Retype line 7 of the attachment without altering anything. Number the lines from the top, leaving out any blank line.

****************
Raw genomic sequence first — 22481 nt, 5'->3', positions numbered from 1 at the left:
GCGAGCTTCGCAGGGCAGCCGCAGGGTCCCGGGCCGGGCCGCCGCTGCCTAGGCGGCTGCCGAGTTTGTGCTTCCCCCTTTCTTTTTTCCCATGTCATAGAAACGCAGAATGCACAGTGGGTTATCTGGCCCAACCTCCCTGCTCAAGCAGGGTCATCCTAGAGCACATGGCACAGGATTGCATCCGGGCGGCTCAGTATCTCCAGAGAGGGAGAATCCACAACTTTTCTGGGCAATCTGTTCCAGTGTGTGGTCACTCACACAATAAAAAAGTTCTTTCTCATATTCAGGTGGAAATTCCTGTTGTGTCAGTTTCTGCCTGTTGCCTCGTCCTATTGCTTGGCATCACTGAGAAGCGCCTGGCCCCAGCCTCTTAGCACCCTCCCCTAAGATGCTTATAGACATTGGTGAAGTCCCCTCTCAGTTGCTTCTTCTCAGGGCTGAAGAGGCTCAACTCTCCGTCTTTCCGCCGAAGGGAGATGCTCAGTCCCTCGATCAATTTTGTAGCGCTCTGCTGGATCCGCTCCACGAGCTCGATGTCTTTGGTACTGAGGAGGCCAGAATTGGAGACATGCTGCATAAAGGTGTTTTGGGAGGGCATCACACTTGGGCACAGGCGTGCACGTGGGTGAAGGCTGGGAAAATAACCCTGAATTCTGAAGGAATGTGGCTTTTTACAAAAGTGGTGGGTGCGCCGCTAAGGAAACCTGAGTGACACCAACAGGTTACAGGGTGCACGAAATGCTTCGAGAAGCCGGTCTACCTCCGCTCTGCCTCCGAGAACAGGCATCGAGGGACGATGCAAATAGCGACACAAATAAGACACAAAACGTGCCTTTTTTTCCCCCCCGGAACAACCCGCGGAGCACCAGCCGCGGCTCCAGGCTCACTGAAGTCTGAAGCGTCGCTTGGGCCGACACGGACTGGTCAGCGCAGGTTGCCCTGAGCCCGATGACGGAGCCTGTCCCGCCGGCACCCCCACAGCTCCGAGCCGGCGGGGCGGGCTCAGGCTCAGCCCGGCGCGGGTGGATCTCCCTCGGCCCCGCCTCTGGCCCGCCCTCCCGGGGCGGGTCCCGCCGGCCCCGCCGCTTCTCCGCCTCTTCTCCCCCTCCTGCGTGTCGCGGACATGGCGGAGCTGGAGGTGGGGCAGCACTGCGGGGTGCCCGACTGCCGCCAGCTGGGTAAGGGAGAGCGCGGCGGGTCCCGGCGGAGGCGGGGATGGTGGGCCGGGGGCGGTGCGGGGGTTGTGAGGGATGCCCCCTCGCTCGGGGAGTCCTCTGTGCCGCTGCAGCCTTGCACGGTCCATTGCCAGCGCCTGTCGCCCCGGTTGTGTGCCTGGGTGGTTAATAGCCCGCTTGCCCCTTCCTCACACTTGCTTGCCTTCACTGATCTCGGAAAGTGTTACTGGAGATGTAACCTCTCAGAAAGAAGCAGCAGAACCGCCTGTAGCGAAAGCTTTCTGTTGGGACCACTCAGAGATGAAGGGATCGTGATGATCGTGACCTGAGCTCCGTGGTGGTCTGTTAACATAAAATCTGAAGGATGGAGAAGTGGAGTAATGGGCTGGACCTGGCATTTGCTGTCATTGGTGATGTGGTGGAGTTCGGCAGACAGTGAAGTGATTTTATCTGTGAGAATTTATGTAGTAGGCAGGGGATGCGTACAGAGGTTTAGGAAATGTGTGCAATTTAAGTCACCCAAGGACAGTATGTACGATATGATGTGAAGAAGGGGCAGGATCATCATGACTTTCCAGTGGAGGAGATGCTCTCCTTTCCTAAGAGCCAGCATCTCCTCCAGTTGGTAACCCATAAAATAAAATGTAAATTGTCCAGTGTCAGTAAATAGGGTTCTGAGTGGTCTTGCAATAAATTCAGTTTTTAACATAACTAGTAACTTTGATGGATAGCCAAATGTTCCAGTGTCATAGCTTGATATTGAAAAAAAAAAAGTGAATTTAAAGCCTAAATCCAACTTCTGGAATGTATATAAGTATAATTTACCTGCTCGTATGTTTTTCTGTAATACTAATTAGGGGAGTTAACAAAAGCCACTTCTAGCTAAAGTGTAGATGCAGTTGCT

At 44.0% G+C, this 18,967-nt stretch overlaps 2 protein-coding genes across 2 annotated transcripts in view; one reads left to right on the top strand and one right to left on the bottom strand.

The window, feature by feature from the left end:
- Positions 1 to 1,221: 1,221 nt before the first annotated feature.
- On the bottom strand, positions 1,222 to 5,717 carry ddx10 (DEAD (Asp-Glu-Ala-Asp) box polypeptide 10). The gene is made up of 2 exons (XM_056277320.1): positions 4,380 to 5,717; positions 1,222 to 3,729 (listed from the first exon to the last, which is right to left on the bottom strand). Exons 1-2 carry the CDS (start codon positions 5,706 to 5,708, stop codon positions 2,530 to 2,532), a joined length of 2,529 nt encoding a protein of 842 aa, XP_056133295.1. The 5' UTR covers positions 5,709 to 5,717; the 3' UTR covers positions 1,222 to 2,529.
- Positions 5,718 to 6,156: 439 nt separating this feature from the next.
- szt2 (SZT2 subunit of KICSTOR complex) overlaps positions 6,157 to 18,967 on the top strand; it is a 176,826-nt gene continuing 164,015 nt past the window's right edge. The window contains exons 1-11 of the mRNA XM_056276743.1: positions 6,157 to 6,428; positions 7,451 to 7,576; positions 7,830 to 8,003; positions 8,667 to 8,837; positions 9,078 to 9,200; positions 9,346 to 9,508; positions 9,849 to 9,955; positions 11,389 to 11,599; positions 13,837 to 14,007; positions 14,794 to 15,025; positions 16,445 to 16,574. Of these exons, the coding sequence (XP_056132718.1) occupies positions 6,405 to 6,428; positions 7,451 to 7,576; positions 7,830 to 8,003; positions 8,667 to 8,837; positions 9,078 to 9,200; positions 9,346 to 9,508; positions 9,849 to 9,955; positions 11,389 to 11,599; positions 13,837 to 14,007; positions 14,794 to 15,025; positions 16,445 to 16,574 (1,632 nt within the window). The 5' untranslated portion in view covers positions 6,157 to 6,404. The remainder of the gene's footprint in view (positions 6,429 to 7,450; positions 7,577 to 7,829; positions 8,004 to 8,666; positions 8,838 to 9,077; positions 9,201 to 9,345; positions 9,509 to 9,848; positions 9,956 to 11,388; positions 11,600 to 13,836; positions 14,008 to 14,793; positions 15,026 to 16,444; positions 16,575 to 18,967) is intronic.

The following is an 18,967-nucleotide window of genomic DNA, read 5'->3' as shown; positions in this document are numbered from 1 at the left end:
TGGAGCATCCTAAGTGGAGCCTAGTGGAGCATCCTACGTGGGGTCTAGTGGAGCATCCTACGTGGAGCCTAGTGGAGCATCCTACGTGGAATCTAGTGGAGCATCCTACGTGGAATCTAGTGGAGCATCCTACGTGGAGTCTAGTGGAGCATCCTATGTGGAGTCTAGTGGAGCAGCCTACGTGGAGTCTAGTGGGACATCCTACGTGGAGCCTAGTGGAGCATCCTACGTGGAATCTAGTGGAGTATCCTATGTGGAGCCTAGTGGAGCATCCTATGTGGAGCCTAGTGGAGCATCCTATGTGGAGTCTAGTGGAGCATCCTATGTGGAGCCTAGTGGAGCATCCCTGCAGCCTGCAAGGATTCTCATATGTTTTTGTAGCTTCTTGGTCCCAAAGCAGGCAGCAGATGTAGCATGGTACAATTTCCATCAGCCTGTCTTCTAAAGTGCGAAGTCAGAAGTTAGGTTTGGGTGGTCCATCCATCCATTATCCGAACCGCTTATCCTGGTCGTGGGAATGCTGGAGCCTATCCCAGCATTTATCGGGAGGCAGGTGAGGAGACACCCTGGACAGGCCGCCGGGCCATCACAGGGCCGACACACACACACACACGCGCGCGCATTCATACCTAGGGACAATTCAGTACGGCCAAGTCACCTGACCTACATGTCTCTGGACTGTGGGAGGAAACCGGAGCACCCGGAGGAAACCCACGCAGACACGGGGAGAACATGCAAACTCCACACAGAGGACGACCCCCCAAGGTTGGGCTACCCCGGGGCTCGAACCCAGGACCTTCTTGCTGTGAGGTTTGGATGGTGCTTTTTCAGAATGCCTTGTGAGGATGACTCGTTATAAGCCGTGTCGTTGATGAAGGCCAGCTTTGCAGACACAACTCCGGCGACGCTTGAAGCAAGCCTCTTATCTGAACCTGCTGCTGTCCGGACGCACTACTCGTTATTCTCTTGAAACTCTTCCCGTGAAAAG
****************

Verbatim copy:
- Positions 5,718 to 6,156: 439 nt separating this feature from the next.